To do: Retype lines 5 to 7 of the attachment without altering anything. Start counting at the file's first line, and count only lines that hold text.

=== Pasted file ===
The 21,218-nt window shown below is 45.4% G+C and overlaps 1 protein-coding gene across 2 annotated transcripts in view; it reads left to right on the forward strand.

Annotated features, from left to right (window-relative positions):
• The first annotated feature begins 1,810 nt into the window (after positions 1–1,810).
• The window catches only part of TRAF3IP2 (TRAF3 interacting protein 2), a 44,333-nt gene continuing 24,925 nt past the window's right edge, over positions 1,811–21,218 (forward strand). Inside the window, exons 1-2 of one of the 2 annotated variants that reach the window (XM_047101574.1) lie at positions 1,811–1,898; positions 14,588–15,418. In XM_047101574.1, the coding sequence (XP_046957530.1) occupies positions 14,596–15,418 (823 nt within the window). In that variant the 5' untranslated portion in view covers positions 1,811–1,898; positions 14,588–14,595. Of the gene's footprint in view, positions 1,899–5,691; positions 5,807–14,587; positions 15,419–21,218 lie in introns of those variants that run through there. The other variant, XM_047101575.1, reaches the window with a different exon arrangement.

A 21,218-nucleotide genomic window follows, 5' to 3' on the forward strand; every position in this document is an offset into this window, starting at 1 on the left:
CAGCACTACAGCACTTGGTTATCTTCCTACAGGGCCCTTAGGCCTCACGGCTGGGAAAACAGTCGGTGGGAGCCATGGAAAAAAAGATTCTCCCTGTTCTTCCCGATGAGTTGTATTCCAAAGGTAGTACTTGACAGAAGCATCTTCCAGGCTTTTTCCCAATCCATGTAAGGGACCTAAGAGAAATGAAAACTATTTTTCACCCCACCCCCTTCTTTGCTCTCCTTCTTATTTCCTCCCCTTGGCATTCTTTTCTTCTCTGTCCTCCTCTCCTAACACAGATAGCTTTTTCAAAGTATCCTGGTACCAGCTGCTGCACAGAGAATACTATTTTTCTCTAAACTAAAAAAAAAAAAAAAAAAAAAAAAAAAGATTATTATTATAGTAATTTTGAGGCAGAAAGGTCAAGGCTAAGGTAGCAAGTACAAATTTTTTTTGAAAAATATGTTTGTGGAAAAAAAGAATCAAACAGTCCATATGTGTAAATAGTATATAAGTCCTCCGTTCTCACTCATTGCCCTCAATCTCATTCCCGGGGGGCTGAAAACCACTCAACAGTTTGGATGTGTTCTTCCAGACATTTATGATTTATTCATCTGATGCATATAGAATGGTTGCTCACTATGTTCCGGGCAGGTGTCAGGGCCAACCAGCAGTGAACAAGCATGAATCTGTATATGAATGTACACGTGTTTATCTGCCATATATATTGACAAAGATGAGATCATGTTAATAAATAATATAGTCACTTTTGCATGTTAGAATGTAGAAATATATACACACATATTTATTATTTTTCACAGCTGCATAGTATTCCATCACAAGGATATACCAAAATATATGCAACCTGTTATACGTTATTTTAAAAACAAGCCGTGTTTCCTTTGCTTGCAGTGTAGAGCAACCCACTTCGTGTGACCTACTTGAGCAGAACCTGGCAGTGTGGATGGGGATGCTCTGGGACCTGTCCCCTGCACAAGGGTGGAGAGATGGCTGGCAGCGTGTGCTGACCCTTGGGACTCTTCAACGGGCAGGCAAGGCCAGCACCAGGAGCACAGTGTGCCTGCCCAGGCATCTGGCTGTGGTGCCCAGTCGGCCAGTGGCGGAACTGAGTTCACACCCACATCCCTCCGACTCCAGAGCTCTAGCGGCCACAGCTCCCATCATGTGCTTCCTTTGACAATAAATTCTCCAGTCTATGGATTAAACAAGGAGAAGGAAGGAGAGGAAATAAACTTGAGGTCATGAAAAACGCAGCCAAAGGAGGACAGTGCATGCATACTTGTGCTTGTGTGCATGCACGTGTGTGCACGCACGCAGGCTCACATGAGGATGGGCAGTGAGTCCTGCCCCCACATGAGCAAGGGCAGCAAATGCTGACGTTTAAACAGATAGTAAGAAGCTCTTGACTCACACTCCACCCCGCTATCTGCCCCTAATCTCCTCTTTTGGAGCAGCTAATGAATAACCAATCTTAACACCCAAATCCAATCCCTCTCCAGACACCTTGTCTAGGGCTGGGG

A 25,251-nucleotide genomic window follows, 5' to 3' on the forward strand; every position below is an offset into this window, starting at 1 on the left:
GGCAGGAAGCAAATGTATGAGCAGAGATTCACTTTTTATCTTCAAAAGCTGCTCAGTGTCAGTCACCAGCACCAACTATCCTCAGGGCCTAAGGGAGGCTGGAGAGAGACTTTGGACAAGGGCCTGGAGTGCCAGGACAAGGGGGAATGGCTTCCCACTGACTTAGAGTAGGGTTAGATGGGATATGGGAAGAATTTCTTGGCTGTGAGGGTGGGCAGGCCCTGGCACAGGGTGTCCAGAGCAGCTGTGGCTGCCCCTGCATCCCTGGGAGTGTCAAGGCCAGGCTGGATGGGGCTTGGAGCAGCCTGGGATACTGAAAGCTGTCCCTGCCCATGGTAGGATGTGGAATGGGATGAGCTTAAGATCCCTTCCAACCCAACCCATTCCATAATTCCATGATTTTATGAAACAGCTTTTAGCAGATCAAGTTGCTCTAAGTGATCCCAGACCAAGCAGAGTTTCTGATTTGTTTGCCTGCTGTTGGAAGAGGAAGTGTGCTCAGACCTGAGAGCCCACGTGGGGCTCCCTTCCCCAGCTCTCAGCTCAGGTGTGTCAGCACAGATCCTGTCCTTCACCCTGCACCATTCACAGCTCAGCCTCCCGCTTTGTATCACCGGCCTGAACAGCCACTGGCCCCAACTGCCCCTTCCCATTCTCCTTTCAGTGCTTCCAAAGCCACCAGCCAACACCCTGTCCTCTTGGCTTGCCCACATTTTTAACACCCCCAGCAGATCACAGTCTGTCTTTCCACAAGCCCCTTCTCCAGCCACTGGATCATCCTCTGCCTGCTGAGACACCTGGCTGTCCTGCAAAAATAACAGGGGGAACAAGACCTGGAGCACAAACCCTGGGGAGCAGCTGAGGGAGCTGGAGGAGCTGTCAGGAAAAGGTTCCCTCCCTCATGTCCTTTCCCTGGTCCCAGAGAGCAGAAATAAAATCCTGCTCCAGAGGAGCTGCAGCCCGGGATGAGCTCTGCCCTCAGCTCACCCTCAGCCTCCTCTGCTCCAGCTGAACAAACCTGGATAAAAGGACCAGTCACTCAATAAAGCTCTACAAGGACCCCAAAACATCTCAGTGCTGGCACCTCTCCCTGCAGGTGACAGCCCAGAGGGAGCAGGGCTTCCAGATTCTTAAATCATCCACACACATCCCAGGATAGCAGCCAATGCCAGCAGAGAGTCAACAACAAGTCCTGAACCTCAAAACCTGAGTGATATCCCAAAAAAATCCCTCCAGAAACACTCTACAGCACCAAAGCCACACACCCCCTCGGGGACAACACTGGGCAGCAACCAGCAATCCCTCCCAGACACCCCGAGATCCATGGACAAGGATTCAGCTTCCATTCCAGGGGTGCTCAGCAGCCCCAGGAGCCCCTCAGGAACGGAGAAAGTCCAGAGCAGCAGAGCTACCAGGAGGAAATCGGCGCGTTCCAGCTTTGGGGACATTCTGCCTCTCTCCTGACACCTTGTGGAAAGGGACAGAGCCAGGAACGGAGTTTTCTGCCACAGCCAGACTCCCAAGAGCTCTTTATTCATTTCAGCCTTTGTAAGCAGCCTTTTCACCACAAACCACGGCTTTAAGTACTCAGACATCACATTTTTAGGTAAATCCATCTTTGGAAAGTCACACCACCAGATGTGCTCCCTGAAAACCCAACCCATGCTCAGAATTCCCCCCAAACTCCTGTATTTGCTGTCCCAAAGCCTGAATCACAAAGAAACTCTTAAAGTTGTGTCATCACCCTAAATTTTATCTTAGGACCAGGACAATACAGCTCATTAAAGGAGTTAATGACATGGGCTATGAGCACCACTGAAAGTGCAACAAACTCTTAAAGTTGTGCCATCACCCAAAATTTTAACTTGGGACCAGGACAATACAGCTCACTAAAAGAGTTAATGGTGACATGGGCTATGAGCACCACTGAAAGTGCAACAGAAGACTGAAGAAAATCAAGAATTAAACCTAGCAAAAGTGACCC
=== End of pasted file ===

A 21,218-nucleotide genomic window follows, 5' to 3' on the forward strand; every position in this document is an offset into this window, starting at 1 on the left:
CAGCACTACAGCACTTGGTTATCTTCCTACAGGGCCCTTAGGCCTCACGGCTGGGAAAACAGTCGGTGGGAGCCATGGAAAAAAAGATTCTCCCTGTTCTTCCCGATGAGTTGTATTCCAAAGGTAGTACTTGACAGAAGCATCTTCCAGGCTTTTTCCCAATCCATGTAAGGGACCTAAGAGAAATGAAAACTATTTTTCACCCCACCCCCTTCTTTGCTCTCCTTCTTATTTCCTCCCCTTGGCATTCTTTTCTTCTCTGTCCTCCTCTCCTAACACAGATAGCTTTTTCAAAGTATCCTGGTACCAGCTGCTGCACAGAGAATACTATTTTTCTCTAAACTAAAAAAAAAAAAAAAAAAAAAAAAAAAGATTATTATTATAGTAATTTTGAGGCAGAAAGGTCAAGGCTAAGGTAGCAAGTACAAATTTTTTTTGAAAAATATGTTTGTGGAAAAAAAGAATCAAACAGTCCATATGTGTAAATAGTATATAAGTCCTCCGTTCTCACTCATTGCCCTCAATCTCATTCCCGGGGGGCTGAAAACCACTCAACAGTTTGGATGTGTTCTTCCAGACATTTATGATTTATTCATCTGATGCATATAGAATGGTTGCTCACTATGTTCCGGGCAGGTGTCAGGGCCAACCAGCAGTGAACAAGCATGAATCTGTATATGAATGTACACGTGTTTATCTGCCATATATATTGACAAAGATGAGATCATGTTAATAAATAATATAGTCACTTTTGCATGTTAGAATGTAGAAATATATACACACATATTTATTATTTTTCACAGCTGCATAGTATTCCATCACAAGGATATACCAAAATATATGCAACCTGTTATACGTTATTTTAAAAACAAGCCGTGTTTCCTTTGCTTGCAGTGTAGAGCAACCCACTTCGTGTGACCTACTTGAGCAGAACCTGGCAGTGTGGATGGGGATGCTCTGGGACCTGTCCCCTGCACAAGGGTGGAGAGATGGCTGGCAGCGTGTGCTGACCCTTGGGACTCTTCAACGGGCAGGCAAGGCCAGCACCAGGAGCACAGTGTGCCTGCCCAGGCATCTGGCTGTGGTGCCCAGTCGGCCAGTGGCGGAACTGAGTTCACACCCACATCCCTCCGACTCCAGAGCTCTAGCGGCCACAGCTCCCATCATGTGCTTCCTTTGACAATAAATTCTCCAGTCTATGGATTAAACAAGGAGAAGGAAGGAGAGGAAATAAACTTGAGGTCATGAAAAACGCAGCCAAAGGAGGACAGTGCATGCATACTTGTGCTTGTGTGCATGCACGTGTGTGCACGCACGCAGGCTCACATGAGGATGGGCAGTGAGTCCTGCCCCCACATGAGCAAGGGCAGCAAATGCTGACGTTTAAACAGATAGTAAGAAGCTCTTGACTCACACTCCACCCCGCTATCTGCCCCTAATCTCCTCTTTTGGAGCAGCTAATGAATAACCAATCTTAACACCCAAATCCAATCCCTCTCCAGACACCTTGTCTAGGGCTGGGG

A 25,251-nucleotide genomic window follows, 5' to 3' on the forward strand; every position below is an offset into this window, starting at 1 on the left: